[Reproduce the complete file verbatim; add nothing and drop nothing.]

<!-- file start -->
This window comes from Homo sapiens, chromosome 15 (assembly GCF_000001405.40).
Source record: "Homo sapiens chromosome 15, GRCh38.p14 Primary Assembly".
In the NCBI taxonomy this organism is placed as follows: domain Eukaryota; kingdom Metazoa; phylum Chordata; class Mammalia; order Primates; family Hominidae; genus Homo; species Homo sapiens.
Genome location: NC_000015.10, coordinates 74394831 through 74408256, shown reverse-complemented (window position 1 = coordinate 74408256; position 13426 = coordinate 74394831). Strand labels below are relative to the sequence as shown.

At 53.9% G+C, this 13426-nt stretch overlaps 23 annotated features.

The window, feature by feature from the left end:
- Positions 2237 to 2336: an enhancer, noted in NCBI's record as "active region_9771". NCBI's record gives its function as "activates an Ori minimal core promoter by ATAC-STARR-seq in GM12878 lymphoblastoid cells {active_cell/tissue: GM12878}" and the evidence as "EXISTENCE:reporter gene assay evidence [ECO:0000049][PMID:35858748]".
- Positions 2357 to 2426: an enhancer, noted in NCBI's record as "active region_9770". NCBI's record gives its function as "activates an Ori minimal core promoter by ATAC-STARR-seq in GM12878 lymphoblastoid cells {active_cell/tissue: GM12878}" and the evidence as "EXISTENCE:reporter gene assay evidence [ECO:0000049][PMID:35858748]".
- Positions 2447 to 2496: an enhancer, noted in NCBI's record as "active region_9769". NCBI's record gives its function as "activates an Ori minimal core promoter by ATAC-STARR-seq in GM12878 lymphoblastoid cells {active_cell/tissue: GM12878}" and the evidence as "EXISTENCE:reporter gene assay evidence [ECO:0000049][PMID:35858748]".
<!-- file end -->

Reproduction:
This window comes from Homo sapiens, chromosome 15 (assembly GCF_000001405.40).
Source record: "Homo sapiens chromosome 15, GRCh38.p14 Primary Assembly".
In the NCBI taxonomy this organism is placed as follows: domain Eukaryota; kingdom Metazoa; phylum Chordata; class Mammalia; order Primates; family Hominidae; genus Homo; species Homo sapiens.
Genome location: NC_000015.10, coordinates 74394831 through 74408256, shown reverse-complemented (window position 1 = coordinate 74408256; position 13426 = coordinate 74394831). Strand labels below are relative to the sequence as shown.

At 53.9% G+C, this 13426-nt stretch overlaps 23 annotated features.

The window, feature by feature from the left end:
- Positions 2237 to 2336: an enhancer, noted in NCBI's record as "active region_9771". NCBI's record gives its function as "activates an Ori minimal core promoter by ATAC-STARR-seq in GM12878 lymphoblastoid cells {active_cell/tissue: GM12878}" and the evidence as "EXISTENCE:reporter gene assay evidence [ECO:0000049][PMID:35858748]".
- Positions 2357 to 2426: an enhancer, noted in NCBI's record as "active region_9770". NCBI's record gives its function as "activates an Ori minimal core promoter by ATAC-STARR-seq in GM12878 lymphoblastoid cells {active_cell/tissue: GM12878}" and the evidence as "EXISTENCE:reporter gene assay evidence [ECO:0000049][PMID:35858748]".
- Positions 2447 to 2496: an enhancer, noted in NCBI's record as "active region_9769". NCBI's record gives its function as "activates an Ori minimal core promoter by ATAC-STARR-seq in GM12878 lymphoblastoid cells {active_cell/tissue: GM12878}" and the evidence as "EXISTENCE:reporter gene assay evidence [ECO:0000049][PMID:35858748]".